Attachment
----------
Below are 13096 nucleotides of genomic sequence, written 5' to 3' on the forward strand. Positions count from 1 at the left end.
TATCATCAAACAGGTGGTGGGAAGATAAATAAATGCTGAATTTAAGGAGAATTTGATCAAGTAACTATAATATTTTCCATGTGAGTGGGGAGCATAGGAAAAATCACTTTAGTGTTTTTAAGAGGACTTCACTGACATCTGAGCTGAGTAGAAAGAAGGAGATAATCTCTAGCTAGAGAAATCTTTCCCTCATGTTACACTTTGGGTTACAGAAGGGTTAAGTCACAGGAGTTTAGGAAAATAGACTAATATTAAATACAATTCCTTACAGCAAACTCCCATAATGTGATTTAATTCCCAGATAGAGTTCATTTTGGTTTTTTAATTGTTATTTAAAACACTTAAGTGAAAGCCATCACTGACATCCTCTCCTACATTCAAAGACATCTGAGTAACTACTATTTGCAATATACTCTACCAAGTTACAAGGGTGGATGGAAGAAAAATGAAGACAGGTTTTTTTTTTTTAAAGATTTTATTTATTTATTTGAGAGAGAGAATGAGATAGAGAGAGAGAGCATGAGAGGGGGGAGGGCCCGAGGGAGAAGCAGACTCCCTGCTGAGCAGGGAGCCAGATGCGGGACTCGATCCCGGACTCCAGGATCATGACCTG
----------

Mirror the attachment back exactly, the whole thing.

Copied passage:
Below are 13096 nucleotides of genomic sequence, written 5' to 3' on the forward strand. Positions count from 1 at the left end.
TATCATCAAACAGGTGGTGGGAAGATAAATAAATGCTGAATTTAAGGAGAATTTGATCAAGTAACTATAATATTTTCCATGTGAGTGGGGAGCATAGGAAAAATCACTTTAGTGTTTTTAAGAGGACTTCACTGACATCTGAGCTGAGTAGAAAGAAGGAGATAATCTCTAGCTAGAGAAATCTTTCCCTCATGTTACACTTTGGGTTACAGAAGGGTTAAGTCACAGGAGTTTAGGAAAATAGACTAATATTAAATACAATTCCTTACAGCAAACTCCCATAATGTGATTTAATTCCCAGATAGAGTTCATTTTGGTTTTTTAATTGTTATTTAAAACACTTAAGTGAAAGCCATCACTGACATCCTCTCCTACATTCAAAGACATCTGAGTAACTACTATTTGCAATATACTCTACCAAGTTACAAGGGTGGATGGAAGAAAAATGAAGACAGGTTTTTTTTTTTTAAAGATTTTATTTATTTATTTGAGAGAGAGAATGAGATAGAGAGAGAGAGCATGAGAGGGGGGAGGGCCCGAGGGAGAAGCAGACTCCCTGCTGAGCAGGGAGCCAGATGCGGGACTCGATCCCGGACTCCAGGATCATGACCTG